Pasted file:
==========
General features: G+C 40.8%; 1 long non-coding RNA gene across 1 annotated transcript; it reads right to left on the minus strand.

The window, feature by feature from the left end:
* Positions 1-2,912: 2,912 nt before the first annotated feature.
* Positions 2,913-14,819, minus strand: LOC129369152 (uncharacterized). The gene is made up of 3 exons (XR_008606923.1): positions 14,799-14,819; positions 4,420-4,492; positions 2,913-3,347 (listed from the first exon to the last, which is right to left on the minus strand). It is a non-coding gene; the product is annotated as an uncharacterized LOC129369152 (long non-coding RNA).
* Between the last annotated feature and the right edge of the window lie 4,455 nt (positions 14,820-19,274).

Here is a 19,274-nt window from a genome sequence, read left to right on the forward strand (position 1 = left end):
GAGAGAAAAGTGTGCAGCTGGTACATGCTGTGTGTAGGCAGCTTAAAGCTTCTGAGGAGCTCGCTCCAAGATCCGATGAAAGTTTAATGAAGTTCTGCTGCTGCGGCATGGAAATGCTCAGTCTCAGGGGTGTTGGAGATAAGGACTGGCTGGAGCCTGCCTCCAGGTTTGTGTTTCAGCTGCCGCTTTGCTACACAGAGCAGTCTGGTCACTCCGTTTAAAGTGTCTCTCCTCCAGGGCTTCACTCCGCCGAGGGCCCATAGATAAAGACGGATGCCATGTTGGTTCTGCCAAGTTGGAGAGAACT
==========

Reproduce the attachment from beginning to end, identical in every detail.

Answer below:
General features: G+C 40.8%; 1 long non-coding RNA gene across 1 annotated transcript; it reads right to left on the minus strand.

The window, feature by feature from the left end:
* Positions 1-2,912: 2,912 nt before the first annotated feature.
* Positions 2,913-14,819, minus strand: LOC129369152 (uncharacterized). The gene is made up of 3 exons (XR_008606923.1): positions 14,799-14,819; positions 4,420-4,492; positions 2,913-3,347 (listed from the first exon to the last, which is right to left on the minus strand). It is a non-coding gene; the product is annotated as an uncharacterized LOC129369152 (long non-coding RNA).
* Between the last annotated feature and the right edge of the window lie 4,455 nt (positions 14,820-19,274).

Here is a 19,274-nt window from a genome sequence, read left to right on the forward strand (position 1 = left end):
GAGAGAAAAGTGTGCAGCTGGTACATGCTGTGTGTAGGCAGCTTAAAGCTTCTGAGGAGCTCGCTCCAAGATCCGATGAAAGTTTAATGAAGTTCTGCTGCTGCGGCATGGAAATGCTCAGTCTCAGGGGTGTTGGAGATAAGGACTGGCTGGAGCCTGCCTCCAGGTTTGTGTTTCAGCTGCCGCTTTGCTACACAGAGCAGTCTGGTCACTCCGTTTAAAGTGTCTCTCCTCCAGGGCTTCACTCCGCCGAGGGCCCATAGATAAAGACGGATGCCATGTTGGTTCTGCCAAGTTGGAGAGAACT